I grew up using Dacron and mono is hard for me.  This summer I was forced to fish with all mono and I will never do that again.
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« Reply #38 on: November 07, 2018, 04:30:03 PM »

The first spectra line that was sold in my area for offshore salt water fishing was called Spectron blackspot and made by Cortland. I still think it is some of the best spectra that I have ever used. It is no longer made.
I now use mostly JB or Tuffline for my applications. I miss the Spectron though.
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« Reply #39 on: November 07, 2018, 04:45:39 PM »

The first spectra line that was sold in my area for offshore salt water fishing was called Spectron blackspot and made by Cortland. I still think it is some of the best spectra that I have ever used. It is no longer made.
I now use mostly JB or Tuffline for my applications. I miss the Spectron though.

I have some on a halibut reel, a 349H of course, that is close to 30 years old.
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« Reply #40 on: November 07, 2018, 09:17:43 PM »

unfortunately, Cortland's out of the non-fly business
too bad -- they made some very solid mid-price stuff
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« Reply #41 on: November 07, 2018, 11:44:55 PM »

I grew up using Dacron and mono is hard for me.  This summer I was forced to fish with all mono and I will never do that again.

I still say that Dacron has the best feel of any line, and mono the worst.  It's a mute point now though because I will always choose spectra for the smaller diameter and being able to use a smaller reel.
-steve
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Keta
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« Reply #42 on: November 08, 2018, 06:22:54 AM »

I still use it for backing and my personal L2L topshots.
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« Reply #43 on: November 08, 2018, 09:26:18 PM »

Just to fill in some of the background to spectra/dyneema. DCM in Holland were the original developers/inventers of gel spun UHMWPE, they hold all the parent patents, thought there might be some held by their licensees in Japan and US. They still make the micro fibre, that a lot of franchised weaving factories use to make specific variations on braided dyneema.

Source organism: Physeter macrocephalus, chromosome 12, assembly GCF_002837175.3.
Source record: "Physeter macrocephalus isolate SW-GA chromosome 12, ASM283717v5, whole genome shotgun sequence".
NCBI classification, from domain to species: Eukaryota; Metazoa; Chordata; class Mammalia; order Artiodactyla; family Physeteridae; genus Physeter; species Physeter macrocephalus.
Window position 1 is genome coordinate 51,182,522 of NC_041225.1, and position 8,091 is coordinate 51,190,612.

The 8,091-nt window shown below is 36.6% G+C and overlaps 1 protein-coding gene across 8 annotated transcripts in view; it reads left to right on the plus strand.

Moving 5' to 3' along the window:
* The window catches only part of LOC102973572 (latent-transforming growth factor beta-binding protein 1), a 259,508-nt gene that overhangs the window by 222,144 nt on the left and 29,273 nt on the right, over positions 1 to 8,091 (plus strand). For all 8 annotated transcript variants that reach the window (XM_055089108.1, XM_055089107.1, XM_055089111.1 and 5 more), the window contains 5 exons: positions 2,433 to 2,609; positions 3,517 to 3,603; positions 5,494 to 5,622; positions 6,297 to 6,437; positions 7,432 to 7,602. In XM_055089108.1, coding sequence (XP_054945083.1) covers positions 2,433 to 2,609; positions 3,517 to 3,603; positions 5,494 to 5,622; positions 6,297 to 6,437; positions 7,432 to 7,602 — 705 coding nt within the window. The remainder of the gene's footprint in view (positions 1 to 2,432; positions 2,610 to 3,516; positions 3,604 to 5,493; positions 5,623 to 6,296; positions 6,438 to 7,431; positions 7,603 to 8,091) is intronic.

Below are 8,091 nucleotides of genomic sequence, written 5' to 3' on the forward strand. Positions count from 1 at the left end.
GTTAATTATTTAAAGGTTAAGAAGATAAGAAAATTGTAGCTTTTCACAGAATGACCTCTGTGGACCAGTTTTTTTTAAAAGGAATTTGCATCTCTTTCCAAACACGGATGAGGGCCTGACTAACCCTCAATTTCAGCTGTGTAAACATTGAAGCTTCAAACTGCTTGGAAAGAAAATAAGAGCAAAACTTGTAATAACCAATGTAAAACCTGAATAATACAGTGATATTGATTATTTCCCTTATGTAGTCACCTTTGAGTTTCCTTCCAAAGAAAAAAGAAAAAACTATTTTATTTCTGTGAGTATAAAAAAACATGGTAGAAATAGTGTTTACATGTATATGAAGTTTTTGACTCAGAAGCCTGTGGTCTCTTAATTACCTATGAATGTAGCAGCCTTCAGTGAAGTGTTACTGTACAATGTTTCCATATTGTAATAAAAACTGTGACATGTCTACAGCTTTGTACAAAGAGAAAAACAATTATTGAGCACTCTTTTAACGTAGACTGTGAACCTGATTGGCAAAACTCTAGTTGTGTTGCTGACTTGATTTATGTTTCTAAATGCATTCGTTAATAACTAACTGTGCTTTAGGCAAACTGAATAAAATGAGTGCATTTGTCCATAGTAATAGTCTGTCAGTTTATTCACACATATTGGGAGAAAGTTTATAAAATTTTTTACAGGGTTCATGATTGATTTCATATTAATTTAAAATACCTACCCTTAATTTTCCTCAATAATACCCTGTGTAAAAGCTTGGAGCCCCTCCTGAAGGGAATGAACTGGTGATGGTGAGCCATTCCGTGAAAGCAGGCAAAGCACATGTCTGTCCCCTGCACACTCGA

Because originally the technology was only there for 3 strand weaving, it came out as a very flat profile, subsequently with more and more micro strands being used the profiles have become more rounded. Likewise, because of the totally inert nature of the micro fibre, it doesn't take additional coatings well, and there lies a problem, because for differing applications the core material being white there has been the need to introduce colour to the finished product. Early on various weavers tried applying a heat treatment to allow colourants to be added but they generally compromised the core strength of the material. A recent development from DCM is a genuine black coloured fibre, which while considerably more expensive that the original - it does overcome some of the colourant problems.

Another factor in differentiating different weaves of dyneema is down to the number of weaves per inch, and the tension of the weave. These both have a huge effect on the final performance of the differing products. Fortunately down here in southern Africa, we have a weaver that weaves the original micro fibre from DCM for our surf fishing needs, and it is an exceptionally limp product, and best suited to use with fixed spool reel (spinners), and has taken the local market by surprise, especially on price.

Hope that helps clear up some of the smoke and mirrors around braided spectra/dyneema.

Cheers from sunny Africa
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« Reply #44 on: November 08, 2018, 11:25:47 PM »

And where does Western Filament (Tuff-line) fit into all of this?  They have been producing spectra lines for years, in the US.

Fins braid has earned a good longstanding reputation here in Australia.

But when I learned that local fishing legend; the late great Hal Harvey used Tuf-line XP on his own personal gear, that was all the recommendation I needed.

Not that I really get much time to go fishing lately, Tuf-Line is what I use on all my reels and I have been very satisfied wit it's characteristics and performance.

My only criticism is that as others have observed, like other braids it tends to shed its resin coating rather quickly.